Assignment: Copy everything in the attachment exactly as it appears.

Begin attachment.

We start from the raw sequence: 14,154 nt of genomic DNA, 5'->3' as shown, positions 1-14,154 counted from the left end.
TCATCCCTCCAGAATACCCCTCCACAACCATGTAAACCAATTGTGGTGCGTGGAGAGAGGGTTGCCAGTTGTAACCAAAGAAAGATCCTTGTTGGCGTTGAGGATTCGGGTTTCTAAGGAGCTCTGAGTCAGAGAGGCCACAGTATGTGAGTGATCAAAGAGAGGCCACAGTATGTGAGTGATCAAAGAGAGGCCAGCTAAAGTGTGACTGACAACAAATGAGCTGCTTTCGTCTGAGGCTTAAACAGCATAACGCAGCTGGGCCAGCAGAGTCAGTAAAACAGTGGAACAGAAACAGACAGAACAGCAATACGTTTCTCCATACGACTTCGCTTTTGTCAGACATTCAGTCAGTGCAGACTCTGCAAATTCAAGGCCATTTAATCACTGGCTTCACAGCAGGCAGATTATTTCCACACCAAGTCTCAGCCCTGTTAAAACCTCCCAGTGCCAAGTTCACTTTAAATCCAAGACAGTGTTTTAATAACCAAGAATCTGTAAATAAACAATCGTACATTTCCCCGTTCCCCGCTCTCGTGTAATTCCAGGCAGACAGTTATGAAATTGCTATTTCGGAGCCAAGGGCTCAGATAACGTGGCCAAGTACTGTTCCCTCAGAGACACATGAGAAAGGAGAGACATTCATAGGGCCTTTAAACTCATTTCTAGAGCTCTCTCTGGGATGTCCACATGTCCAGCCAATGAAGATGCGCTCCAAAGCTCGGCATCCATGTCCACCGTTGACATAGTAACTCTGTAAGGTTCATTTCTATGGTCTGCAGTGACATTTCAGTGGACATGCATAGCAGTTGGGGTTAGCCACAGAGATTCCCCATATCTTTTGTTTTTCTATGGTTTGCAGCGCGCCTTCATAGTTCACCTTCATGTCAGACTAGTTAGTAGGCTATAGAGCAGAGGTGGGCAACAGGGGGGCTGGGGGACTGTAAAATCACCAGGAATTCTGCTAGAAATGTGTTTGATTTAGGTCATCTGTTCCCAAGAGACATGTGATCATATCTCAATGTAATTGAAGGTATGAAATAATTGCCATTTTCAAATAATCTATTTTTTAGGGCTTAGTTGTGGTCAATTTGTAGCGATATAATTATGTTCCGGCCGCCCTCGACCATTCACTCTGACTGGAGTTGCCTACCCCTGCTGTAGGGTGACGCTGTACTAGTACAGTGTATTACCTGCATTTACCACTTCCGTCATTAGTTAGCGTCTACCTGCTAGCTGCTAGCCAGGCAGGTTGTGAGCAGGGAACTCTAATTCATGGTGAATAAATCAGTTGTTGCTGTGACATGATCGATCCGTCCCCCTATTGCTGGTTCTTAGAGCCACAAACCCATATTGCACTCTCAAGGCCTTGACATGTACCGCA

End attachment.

We start from the raw sequence: 14,154 nt of genomic DNA, 5'->3' as shown, positions 1-14,154 counted from the left end.
TCATCCCTCCAGAATACCCCTCCACAACCATGTAAACCAATTGTGGTGCGTGGAGAGAGGGTTGCCAGTTGTAACCAAAGAAAGATCCTTGTTGGCGTTGAGGATTCGGGTTTCTAAGGAGCTCTGAGTCAGAGAGGCCACAGTATGTGAGTGATCAAAGAGAGGCCACAGTATGTGAGTGATCAAAGAGAGGCCAGCTAAAGTGTGACTGACAACAAATGAGCTGCTTTCGTCTGAGGCTTAAACAGCATAACGCAGCTGGGCCAGCAGAGTCAGTAAAACAGTGGAACAGAAACAGACAGAACAGCAATACGTTTCTCCATACGACTTCGCTTTTGTCAGACATTCAGTCAGTGCAGACTCTGCAAATTCAAGGCCATTTAATCACTGGCTTCACAGCAGGCAGATTATTTCCACACCAAGTCTCAGCCCTGTTAAAACCTCCCAGTGCCAAGTTCACTTTAAATCCAAGACAGTGTTTTAATAACCAAGAATCTGTAAATAAACAATCGTACATTTCCCCGTTCCCCGCTCTCGTGTAATTCCAGGCAGACAGTTATGAAATTGCTATTTCGGAGCCAAGGGCTCAGATAACGTGGCCAAGTACTGTTCCCTCAGAGACACATGAGAAAGGAGAGACATTCATAGGGCCTTTAAACTCATTTCTAGAGCTCTCTCTGGGATGTCCACATGTCCAGCCAATGAAGATGCGCTCCAAAGCTCGGCATCCATGTCCACCGTTGACATAGTAACTCTGTAAGGTTCATTTCTATGGTCTGCAGTGACATTTCAGTGGACATGCATAGCAGTTGGGGTTAGCCACAGAGATTCCCCATATCTTTTGTTTTTCTATGGTTTGCAGCGCGCCTTCATAGTTCACCTTCATGTCAGACTAGTTAGTAGGCTATAGAGCAGAGGTGGGCAACAGGGGGGCTGGGGGACTGTAAAATCACCAGGAATTCTGCTAGAAATGTGTTTGATTTAGGTCATCTGTTCCCAAGAGACATGTGATCATATCTCAATGTAATTGAAGGTATGAAATAATTGCCATTTTCAAATAATCTATTTTTTAGGGCTTAGTTGTGGTCAATTTGTAGCGATATAATTATGTTCCGGCCGCCCTCGACCATTCACTCTGACTGGAGTTGCCTACCCCTGCTGTAGGGTGACGCTGTACTAGTACAGTGTATTACCTGCATTTACCACTTCCGTCATTAGTTAGCGTCTACCTGCTAGCTGCTAGCCAGGCAGGTTGTGAGCAGGGAACTCTAATTCATGGTGAATAAATCAGTTGTTGCTGTGACATGATCGATCCGTCCCCCTATTGCTGGTTCTTAGAGCCACAAACCCATATTGCACTCTCAAGGCCTTGACATGTACCGCA